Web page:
If you’re planning to hunt in Natrona County this fall and winter, a big game bow or rifle will come in handy, but don’t forget that shotgun.
“We have some pretty decent waterfowl hunting here, and our upland bird hunting can be really good,” local outdoorsman Trent Tatum told Cowboy State Daily.
Tatum works as a fishing guide, so he was still busy with that this week. But as cooler weather sets in, he’s eager to get out after birds, as well as Natrona County’s ample elk herds.
Fellow resident Dave Castle agreed that Natrona County can have some of the best elk hunting in the state.
“The Casper Mountain-Muddy Mountain elk herd is one of the largest in the state,” he said.
However, this year, “I was lucky to draw a very hard-to-get elk tag for the Seminoe Mountains.”
That area, which borders Carbon County, is known for rough, brushy canyons — just the sort of place where huge bull elk like to hide out, he said.
Deer, Pronghorn A Mixed Bag This Year
Natrona County is known as “the epicenter of the antelope universe,” both in terms of the sheer number of the critters as well as the potential for trophy-sized bucks, Tatum said.
However, after the last brutal winter, hunting for antelope, or pronghorn as they’re more formally known, will be spotty, he and Castle said.
“Those big snowstorms just wiped out the populations. It’s kind of odd to be out there and just not see the hundreds of antelope that we usually see,” Castle said.
Mule deer also took it hard over the winter, and deer hunting tags had to be cut in some areas, Tatum said.
However, for those hunters willing to work hard, there are still pockets of good mule deer and antelope left in Natrona County, he added.
“There are areas where the weather got them good and the numbers are down. But there are still areas where the mule deer hunting is going to be fine and the antelope hunting is going to be fine,” Tatum said.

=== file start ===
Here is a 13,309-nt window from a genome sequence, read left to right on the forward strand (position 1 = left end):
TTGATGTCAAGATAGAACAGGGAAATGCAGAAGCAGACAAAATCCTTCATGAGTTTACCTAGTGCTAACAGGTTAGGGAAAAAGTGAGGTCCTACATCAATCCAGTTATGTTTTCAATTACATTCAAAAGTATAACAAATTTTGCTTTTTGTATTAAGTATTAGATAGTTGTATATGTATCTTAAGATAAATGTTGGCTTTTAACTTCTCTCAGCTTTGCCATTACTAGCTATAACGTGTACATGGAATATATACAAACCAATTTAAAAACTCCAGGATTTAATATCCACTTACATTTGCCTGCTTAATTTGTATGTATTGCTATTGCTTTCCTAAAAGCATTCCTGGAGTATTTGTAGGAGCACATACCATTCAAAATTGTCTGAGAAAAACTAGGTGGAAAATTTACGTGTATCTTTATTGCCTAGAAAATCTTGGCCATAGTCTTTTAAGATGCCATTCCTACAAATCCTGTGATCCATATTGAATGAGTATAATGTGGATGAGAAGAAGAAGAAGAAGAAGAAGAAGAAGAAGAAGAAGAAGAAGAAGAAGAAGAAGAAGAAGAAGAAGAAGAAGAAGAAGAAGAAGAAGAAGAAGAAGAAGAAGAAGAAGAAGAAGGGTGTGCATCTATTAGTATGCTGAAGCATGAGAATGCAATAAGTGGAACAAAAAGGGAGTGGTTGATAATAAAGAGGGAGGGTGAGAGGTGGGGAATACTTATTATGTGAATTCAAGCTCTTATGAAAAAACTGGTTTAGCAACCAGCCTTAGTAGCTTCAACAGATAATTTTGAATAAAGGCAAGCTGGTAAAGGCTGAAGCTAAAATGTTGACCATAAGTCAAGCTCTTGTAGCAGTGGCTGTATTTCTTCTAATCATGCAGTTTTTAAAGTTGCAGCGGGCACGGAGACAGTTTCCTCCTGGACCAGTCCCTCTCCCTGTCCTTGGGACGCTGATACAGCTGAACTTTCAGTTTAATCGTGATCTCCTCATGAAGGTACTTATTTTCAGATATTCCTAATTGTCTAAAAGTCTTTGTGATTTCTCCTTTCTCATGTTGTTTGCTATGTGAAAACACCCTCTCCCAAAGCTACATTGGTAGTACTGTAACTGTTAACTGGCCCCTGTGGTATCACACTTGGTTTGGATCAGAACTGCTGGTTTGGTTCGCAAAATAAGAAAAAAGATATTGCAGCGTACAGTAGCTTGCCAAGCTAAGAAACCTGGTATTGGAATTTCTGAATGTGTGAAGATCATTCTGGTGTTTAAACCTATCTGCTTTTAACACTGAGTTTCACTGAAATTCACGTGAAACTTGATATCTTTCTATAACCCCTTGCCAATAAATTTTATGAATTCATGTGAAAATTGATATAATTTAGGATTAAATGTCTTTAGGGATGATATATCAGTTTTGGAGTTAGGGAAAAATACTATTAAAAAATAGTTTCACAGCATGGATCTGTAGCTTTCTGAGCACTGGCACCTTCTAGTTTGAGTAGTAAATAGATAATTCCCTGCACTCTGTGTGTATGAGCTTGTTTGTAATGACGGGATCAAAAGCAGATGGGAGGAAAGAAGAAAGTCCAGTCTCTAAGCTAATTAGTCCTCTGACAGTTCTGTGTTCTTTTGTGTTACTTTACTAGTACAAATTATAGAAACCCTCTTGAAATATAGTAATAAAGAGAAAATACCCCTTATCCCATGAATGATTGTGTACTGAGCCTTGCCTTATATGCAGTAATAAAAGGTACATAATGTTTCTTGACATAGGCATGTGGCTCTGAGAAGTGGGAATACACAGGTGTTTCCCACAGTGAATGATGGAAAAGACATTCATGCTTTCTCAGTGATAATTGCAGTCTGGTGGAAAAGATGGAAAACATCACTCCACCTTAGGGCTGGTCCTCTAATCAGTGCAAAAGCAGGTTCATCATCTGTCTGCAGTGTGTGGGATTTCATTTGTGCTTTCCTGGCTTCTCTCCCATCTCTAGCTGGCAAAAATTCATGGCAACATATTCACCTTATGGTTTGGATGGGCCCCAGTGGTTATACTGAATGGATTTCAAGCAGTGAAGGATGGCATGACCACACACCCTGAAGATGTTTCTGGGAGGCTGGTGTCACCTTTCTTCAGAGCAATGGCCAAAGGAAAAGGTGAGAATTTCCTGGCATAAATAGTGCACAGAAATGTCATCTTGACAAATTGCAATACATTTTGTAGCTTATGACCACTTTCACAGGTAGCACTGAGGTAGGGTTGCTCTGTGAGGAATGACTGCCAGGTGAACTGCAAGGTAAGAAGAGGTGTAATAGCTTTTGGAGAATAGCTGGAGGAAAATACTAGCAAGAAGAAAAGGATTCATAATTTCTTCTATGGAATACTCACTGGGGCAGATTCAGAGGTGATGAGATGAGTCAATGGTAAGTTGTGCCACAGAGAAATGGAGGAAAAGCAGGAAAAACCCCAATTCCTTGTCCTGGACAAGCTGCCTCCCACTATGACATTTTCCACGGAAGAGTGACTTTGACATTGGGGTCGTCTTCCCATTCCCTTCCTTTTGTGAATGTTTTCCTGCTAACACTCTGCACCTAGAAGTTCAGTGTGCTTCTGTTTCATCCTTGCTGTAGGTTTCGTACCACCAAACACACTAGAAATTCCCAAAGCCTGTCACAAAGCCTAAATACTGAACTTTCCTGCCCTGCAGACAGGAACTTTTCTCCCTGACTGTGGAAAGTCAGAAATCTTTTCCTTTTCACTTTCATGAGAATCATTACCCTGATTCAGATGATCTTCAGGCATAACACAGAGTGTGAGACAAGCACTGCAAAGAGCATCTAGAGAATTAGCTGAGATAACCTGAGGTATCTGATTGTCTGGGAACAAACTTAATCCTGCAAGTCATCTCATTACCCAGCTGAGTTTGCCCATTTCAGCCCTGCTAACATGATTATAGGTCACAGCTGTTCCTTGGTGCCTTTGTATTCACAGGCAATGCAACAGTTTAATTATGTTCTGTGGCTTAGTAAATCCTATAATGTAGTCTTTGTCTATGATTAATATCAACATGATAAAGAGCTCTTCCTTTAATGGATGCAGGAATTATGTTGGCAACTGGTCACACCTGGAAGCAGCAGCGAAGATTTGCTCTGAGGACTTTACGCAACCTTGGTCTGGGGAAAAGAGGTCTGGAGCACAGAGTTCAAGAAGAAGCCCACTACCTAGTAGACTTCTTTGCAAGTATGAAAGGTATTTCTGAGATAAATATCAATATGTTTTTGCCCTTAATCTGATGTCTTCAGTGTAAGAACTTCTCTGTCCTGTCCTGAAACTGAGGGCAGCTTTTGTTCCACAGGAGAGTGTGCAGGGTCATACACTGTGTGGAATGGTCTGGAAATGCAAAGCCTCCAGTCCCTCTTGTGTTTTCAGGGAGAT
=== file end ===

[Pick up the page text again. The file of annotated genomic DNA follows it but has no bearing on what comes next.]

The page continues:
Grouse, Partridge Bonanza
While going after big game can put great steaks in the freezer, Tatum and Castle said bird hunting in Natrona County can be great fun and also puts good food on the table.
The vast flatlands of the county provide great sage grouse hunting, Castle said. In the foothills and mountains, hunters willing to do some hiking with a good bird dog can find plentiful blue grouse, which are also called dusky grouse.
Tatum said his favorite upland birds are Hungarian partridge. They are quick, elusive and challenging to hunt, and are also widely considered top-notch table fare.
As far as waterfowl hunting goes, folks can either try “jump shooting” by hiking along waterways, or staying put over a spread of decoys, Tatum said.
“A lot of people like to set out decoys along the (North Platte) river,” he said.
Don’t Forget Whitetail
There also are whitetail deer in Natrona County, although hunters should expect to get permission to go on private land to get a crack at bagging one, Tatum said.
“We have some sub-populations of whitetail along the river bottoms,” he said. “They’re going to be near water, stands of trees and agriculture and those things are usually associated with private land.”
Getting Access, Avoiding Crowds
The Wyoming Game and Fish Department has been good about opening public access through walk-in hunter management areas and other similar programs in Natrona County, Castle said. That’s especially true in some elk hunting areas.
The 37,000-acre Marton Ranch property along the North Platte River near Casper was recently bought by the Bureau of Land Management and remains open to the public, including for some big game and bird hunting opportunities.
With its vast, varied landscapes and ample wildlife, Natrona County can draw hunters from all over the nation, so locals tend to be secretive about the location of their best hunting spots, Tatum said.
“It’s a place people want to come to. And you can’t blame them for wanting to come here, but it can be frustrating,” he said.
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Mark Heinz can be reached at email@example.com.